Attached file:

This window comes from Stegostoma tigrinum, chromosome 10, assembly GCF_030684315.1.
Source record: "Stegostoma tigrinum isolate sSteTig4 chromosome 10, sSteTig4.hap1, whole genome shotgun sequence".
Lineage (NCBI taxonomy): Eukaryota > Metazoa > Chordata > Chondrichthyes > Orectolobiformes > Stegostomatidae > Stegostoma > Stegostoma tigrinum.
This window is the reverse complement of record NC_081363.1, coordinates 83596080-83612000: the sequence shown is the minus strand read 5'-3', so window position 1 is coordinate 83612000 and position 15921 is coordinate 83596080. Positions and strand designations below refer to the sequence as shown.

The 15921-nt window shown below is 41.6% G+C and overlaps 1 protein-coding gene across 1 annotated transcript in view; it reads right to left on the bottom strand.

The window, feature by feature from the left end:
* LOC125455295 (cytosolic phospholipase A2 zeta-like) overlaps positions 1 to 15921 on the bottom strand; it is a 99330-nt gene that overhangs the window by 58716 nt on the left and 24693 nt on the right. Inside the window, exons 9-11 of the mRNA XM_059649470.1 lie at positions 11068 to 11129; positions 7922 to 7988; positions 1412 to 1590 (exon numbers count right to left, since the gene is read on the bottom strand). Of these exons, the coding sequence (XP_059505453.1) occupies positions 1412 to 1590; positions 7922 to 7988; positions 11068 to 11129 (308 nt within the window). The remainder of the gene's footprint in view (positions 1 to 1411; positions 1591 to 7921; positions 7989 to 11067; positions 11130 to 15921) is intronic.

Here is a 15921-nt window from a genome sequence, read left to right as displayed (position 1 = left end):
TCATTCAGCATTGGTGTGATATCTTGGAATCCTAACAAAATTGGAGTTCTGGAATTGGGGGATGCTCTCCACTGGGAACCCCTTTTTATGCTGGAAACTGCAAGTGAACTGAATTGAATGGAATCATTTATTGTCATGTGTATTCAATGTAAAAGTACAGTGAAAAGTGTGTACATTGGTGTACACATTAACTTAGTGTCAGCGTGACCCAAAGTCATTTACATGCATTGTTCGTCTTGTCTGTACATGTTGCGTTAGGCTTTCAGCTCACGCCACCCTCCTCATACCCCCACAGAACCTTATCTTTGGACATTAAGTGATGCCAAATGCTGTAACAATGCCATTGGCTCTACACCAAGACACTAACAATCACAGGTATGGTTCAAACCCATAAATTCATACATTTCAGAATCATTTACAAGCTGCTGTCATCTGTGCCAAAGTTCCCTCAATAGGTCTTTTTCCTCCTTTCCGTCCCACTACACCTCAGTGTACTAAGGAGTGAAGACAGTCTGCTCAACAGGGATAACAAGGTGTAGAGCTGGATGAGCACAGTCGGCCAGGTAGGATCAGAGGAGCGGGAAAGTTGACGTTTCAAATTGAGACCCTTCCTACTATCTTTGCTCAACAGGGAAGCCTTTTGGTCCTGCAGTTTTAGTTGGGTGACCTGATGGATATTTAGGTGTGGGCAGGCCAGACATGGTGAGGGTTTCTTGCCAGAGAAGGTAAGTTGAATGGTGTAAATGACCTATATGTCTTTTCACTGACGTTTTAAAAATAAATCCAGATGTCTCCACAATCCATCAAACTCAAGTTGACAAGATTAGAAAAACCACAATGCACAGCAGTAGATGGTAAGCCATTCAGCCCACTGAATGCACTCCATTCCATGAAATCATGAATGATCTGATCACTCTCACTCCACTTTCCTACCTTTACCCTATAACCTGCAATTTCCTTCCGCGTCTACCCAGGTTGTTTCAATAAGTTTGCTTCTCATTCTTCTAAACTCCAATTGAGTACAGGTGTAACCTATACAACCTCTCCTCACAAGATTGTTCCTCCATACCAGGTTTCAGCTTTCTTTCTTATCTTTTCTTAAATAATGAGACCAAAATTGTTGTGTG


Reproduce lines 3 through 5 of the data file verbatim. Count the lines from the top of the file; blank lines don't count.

Lineage (NCBI taxonomy): Eukaryota > Metazoa > Chordata > Chondrichthyes > Orectolobiformes > Stegostomatidae > Stegostoma > Stegostoma tigrinum.
This window is the reverse complement of record NC_081363.1, coordinates 83596080-83612000: the sequence shown is the minus strand read 5'-3', so window position 1 is coordinate 83612000 and position 15921 is coordinate 83596080. Positions and strand designations below refer to the sequence as shown.

The 15921-nt window shown below is 41.6% G+C and overlaps 1 protein-coding gene across 1 annotated transcript in view; it reads right to left on the bottom strand.